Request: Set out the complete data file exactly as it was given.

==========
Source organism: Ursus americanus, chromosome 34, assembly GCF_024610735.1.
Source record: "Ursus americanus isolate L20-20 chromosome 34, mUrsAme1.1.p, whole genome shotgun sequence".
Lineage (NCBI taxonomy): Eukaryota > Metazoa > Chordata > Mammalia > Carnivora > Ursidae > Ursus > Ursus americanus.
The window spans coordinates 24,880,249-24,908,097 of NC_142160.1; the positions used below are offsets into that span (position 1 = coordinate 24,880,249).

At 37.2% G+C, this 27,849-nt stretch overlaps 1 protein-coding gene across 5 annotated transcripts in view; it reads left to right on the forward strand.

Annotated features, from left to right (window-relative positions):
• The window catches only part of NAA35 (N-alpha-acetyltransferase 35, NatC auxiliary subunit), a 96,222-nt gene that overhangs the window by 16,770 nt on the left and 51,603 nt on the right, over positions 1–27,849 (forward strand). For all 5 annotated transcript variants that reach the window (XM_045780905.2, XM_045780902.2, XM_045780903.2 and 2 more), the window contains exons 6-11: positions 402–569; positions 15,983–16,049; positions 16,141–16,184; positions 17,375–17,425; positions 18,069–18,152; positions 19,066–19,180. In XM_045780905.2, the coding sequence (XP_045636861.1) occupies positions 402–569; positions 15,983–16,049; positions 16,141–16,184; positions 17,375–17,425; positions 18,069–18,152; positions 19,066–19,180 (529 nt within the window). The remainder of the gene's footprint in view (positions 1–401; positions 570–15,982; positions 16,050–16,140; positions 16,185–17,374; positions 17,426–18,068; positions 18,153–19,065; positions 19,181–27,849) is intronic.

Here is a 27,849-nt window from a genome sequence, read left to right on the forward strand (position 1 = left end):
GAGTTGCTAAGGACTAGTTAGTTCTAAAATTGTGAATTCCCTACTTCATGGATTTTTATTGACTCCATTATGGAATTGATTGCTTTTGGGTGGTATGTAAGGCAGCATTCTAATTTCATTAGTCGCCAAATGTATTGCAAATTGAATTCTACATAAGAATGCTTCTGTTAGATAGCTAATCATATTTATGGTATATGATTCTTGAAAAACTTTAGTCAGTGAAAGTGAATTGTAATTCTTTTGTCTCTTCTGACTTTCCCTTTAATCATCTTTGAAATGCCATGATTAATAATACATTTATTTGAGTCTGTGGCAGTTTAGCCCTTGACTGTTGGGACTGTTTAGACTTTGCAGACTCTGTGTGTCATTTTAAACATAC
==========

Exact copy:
Source organism: Ursus americanus, chromosome 34, assembly GCF_024610735.1.
Source record: "Ursus americanus isolate L20-20 chromosome 34, mUrsAme1.1.p, whole genome shotgun sequence".
Lineage (NCBI taxonomy): Eukaryota > Metazoa > Chordata > Mammalia > Carnivora > Ursidae > Ursus > Ursus americanus.
The window spans coordinates 24,880,249-24,908,097 of NC_142160.1; the positions used below are offsets into that span (position 1 = coordinate 24,880,249).

At 37.2% G+C, this 27,849-nt stretch overlaps 1 protein-coding gene across 5 annotated transcripts in view; it reads left to right on the forward strand.

Annotated features, from left to right (window-relative positions):
• The window catches only part of NAA35 (N-alpha-acetyltransferase 35, NatC auxiliary subunit), a 96,222-nt gene that overhangs the window by 16,770 nt on the left and 51,603 nt on the right, over positions 1–27,849 (forward strand). For all 5 annotated transcript variants that reach the window (XM_045780905.2, XM_045780902.2, XM_045780903.2 and 2 more), the window contains exons 6-11: positions 402–569; positions 15,983–16,049; positions 16,141–16,184; positions 17,375–17,425; positions 18,069–18,152; positions 19,066–19,180. In XM_045780905.2, the coding sequence (XP_045636861.1) occupies positions 402–569; positions 15,983–16,049; positions 16,141–16,184; positions 17,375–17,425; positions 18,069–18,152; positions 19,066–19,180 (529 nt within the window). The remainder of the gene's footprint in view (positions 1–401; positions 570–15,982; positions 16,050–16,140; positions 16,185–17,374; positions 17,426–18,068; positions 18,153–19,065; positions 19,181–27,849) is intronic.

Here is a 27,849-nt window from a genome sequence, read left to right on the forward strand (position 1 = left end):
GAGTTGCTAAGGACTAGTTAGTTCTAAAATTGTGAATTCCCTACTTCATGGATTTTTATTGACTCCATTATGGAATTGATTGCTTTTGGGTGGTATGTAAGGCAGCATTCTAATTTCATTAGTCGCCAAATGTATTGCAAATTGAATTCTACATAAGAATGCTTCTGTTAGATAGCTAATCATATTTATGGTATATGATTCTTGAAAAACTTTAGTCAGTGAAAGTGAATTGTAATTCTTTTGTCTCTTCTGACTTTCCCTTTAATCATCTTTGAAATGCCATGATTAATAATACATTTATTTGAGTCTGTGGCAGTTTAGCCCTTGACTGTTGGGACTGTTTAGACTTTGCAGACTCTGTGTGTCATTTTAAACATAC